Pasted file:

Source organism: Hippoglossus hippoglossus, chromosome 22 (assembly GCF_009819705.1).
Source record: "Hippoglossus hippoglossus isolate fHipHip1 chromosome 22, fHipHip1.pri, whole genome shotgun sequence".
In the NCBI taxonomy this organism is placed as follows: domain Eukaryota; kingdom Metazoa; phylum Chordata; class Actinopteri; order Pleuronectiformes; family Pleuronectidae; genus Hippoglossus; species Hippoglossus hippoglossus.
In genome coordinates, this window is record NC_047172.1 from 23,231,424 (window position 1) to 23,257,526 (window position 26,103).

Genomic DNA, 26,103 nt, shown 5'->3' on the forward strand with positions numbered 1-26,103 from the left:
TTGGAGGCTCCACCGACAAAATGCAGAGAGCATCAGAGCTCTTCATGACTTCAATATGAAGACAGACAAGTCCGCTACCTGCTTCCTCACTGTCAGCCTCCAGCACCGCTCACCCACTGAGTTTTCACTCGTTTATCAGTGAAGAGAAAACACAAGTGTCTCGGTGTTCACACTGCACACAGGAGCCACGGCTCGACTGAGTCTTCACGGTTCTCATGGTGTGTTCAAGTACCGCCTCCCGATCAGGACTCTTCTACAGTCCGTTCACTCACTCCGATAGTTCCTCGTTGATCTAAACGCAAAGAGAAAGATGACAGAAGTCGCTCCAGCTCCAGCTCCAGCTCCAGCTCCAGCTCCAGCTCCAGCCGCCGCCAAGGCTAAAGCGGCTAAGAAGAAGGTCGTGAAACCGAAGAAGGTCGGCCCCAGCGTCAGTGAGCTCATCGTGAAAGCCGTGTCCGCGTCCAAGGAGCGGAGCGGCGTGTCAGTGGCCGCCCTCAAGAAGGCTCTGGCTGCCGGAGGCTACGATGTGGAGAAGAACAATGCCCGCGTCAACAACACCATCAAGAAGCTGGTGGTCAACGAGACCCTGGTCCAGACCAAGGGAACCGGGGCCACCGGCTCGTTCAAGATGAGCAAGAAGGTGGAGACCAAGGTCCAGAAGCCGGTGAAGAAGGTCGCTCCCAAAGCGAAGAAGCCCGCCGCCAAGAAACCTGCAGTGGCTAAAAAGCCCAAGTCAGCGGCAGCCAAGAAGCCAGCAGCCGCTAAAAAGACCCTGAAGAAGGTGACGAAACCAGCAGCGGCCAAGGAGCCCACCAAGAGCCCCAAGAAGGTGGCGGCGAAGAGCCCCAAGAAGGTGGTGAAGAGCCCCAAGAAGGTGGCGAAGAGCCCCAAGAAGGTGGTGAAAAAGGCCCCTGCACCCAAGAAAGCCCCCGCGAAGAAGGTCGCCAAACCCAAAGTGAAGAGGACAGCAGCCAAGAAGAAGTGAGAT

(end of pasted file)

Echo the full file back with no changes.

Source organism: Hippoglossus hippoglossus, chromosome 22 (assembly GCF_009819705.1).
Source record: "Hippoglossus hippoglossus isolate fHipHip1 chromosome 22, fHipHip1.pri, whole genome shotgun sequence".
In the NCBI taxonomy this organism is placed as follows: domain Eukaryota; kingdom Metazoa; phylum Chordata; class Actinopteri; order Pleuronectiformes; family Pleuronectidae; genus Hippoglossus; species Hippoglossus hippoglossus.
In genome coordinates, this window is record NC_047172.1 from 23,231,424 (window position 1) to 23,257,526 (window position 26,103).

Genomic DNA, 26,103 nt, shown 5'->3' on the forward strand with positions numbered 1-26,103 from the left:
TTGGAGGCTCCACCGACAAAATGCAGAGAGCATCAGAGCTCTTCATGACTTCAATATGAAGACAGACAAGTCCGCTACCTGCTTCCTCACTGTCAGCCTCCAGCACCGCTCACCCACTGAGTTTTCACTCGTTTATCAGTGAAGAGAAAACACAAGTGTCTCGGTGTTCACACTGCACACAGGAGCCACGGCTCGACTGAGTCTTCACGGTTCTCATGGTGTGTTCAAGTACCGCCTCCCGATCAGGACTCTTCTACAGTCCGTTCACTCACTCCGATAGTTCCTCGTTGATCTAAACGCAAAGAGAAAGATGACAGAAGTCGCTCCAGCTCCAGCTCCAGCTCCAGCTCCAGCTCCAGCTCCAGCCGCCGCCAAGGCTAAAGCGGCTAAGAAGAAGGTCGTGAAACCGAAGAAGGTCGGCCCCAGCGTCAGTGAGCTCATCGTGAAAGCCGTGTCCGCGTCCAAGGAGCGGAGCGGCGTGTCAGTGGCCGCCCTCAAGAAGGCTCTGGCTGCCGGAGGCTACGATGTGGAGAAGAACAATGCCCGCGTCAACAACACCATCAAGAAGCTGGTGGTCAACGAGACCCTGGTCCAGACCAAGGGAACCGGGGCCACCGGCTCGTTCAAGATGAGCAAGAAGGTGGAGACCAAGGTCCAGAAGCCGGTGAAGAAGGTCGCTCCCAAAGCGAAGAAGCCCGCCGCCAAGAAACCTGCAGTGGCTAAAAAGCCCAAGTCAGCGGCAGCCAAGAAGCCAGCAGCCGCTAAAAAGACCCTGAAGAAGGTGACGAAACCAGCAGCGGCCAAGGAGCCCACCAAGAGCCCCAAGAAGGTGGCGGCGAAGAGCCCCAAGAAGGTGGTGAAGAGCCCCAAGAAGGTGGCGAAGAGCCCCAAGAAGGTGGTGAAAAAGGCCCCTGCACCCAAGAAAGCCCCCGCGAAGAAGGTCGCCAAACCCAAAGTGAAGAGGACAGCAGCCAAGAAGAAGTGAGAT